Input costs mean good silage is key, Scottish livestock specialist say

Last year provided Scottish livestock producers with generally kind weather for making silage. But do not assume the same will happen this year. With elevated feed costs, making quality silage to produce milk and meat cost-effectively will be key.  Alan Smith

Those are the messages from Volac’s agri-products business manager for Scotland, Alan Smith, who says better silage allows more of an animal’s nutrition needs to be produced from the farm’s biggest asset – its land.  

Not only is home-produced silage a financially attractive feed, it’s also highly sustainable,” says Mr Smith. “Whether you make clamped or baled silage, it’s important to not only reduce visible wastage, but also to minimise the dry matter (DM) and nutrient losses you can’t see, caused by poor fermentation.

“Even in well-managed grass silage clamps, typical DM losses are 10%, but they can be much higher. But what’s crucial to realise is that the bad bacteria that cause losses don’t just feed on the least nutritious parts of this DM. They consume the sugars and proteins, so these lost nutrients will need replacing using bought-in feed.”  

By investing in producing good silage, Mr Smith says it puts farms in a stronger position. “Good silage is about harvesting good grass then protecting it with a quality fermentation,” he adds.  

Fermentation is simply a form of pickling. In a good fermentation, desirable bacteria produce only lactic, which is highly efficient at preserving silage. If a poor fermentation is allowed to occur due to bad bacteria, weaker acids that are poorer at preserving silage are produced, as well as other compounds, some of which reduce palatability.

For a quality fermentation, Mr Smith says a joined-up approach is needed, combining good in-field and harvest management and good ensiling practices. An integral step is also to use the correct additive, he points out.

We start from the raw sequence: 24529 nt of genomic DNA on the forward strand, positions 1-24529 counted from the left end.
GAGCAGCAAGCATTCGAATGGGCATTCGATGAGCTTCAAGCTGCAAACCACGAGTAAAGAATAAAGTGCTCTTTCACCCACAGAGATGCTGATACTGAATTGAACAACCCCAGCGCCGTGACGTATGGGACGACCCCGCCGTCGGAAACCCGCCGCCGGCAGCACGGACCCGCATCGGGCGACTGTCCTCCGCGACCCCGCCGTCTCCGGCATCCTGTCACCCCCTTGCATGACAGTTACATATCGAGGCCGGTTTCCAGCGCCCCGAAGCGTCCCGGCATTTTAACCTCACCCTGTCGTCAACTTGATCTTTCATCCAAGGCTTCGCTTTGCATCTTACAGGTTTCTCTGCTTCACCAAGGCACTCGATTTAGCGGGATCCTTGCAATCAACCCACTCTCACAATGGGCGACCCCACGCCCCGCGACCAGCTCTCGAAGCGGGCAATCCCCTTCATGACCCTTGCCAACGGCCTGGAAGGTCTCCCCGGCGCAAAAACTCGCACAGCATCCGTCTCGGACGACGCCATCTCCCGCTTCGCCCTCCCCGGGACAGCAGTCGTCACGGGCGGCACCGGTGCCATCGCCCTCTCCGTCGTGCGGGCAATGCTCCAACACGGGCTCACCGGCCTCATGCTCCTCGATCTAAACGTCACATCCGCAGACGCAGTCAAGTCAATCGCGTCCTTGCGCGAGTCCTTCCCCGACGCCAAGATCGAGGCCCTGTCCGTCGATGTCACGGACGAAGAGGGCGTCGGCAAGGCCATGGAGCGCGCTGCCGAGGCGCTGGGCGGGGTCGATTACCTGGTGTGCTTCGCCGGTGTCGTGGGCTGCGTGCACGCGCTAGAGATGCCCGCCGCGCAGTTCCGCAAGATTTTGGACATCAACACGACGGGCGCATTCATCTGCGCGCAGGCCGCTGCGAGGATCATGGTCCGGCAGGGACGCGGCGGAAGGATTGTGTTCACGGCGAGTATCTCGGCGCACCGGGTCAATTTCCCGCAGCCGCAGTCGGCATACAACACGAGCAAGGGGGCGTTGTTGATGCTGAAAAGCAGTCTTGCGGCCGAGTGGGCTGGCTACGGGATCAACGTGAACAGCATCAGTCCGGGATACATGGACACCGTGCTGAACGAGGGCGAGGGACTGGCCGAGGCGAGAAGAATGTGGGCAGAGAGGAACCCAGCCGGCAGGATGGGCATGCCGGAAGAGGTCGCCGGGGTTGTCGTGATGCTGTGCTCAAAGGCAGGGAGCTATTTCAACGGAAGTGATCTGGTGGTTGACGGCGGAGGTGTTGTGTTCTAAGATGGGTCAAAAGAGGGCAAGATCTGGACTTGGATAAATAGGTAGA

“Once you’ve made silage, you can’t turn back the clock. So it’s important to get additive choice correct from the outset. Ecosyl, for example, delivers 1 million beneficial Lactobacillus plantarum MTD/1 bacteria per gram of forage, and results in rapid production of lactic acid to inhibit undesirable bacteria.  

“In research, Ecosyl has halved DM losses in grass silage. It has also preserved more true protein, and silage made with Ecosyl has been shown to be higher in metabolisable energy. More importantly, independent dairy trials have shown that feeding a range of silages preserved with Ecosyl boosted milk yield by an average of 1.2 litres per cow per day.  

In beef trials, grass silage made with Ecosyl also resulted in an average improvement in daily liveweight gain in growing cattle of 15.2%.

Ecosyl bottleIf making baled silage, Mr Smith says remember that round bales have a large surface area for air to penetrate and cause problems.  

“Slower consumption of higher % DM bales on beef and sheep units makes them particularly susceptible to spoilage and heating, due to being exposed to air for longer at feed-out, so the right type of additive is essential here – for example Double Action Ecobale. Double Action Ecobale includes the same MTD/1 bacterium as Ecosyl, plus a second bacterium to improve fermentation, but also a preservative against heating and spoilage,” he adds.

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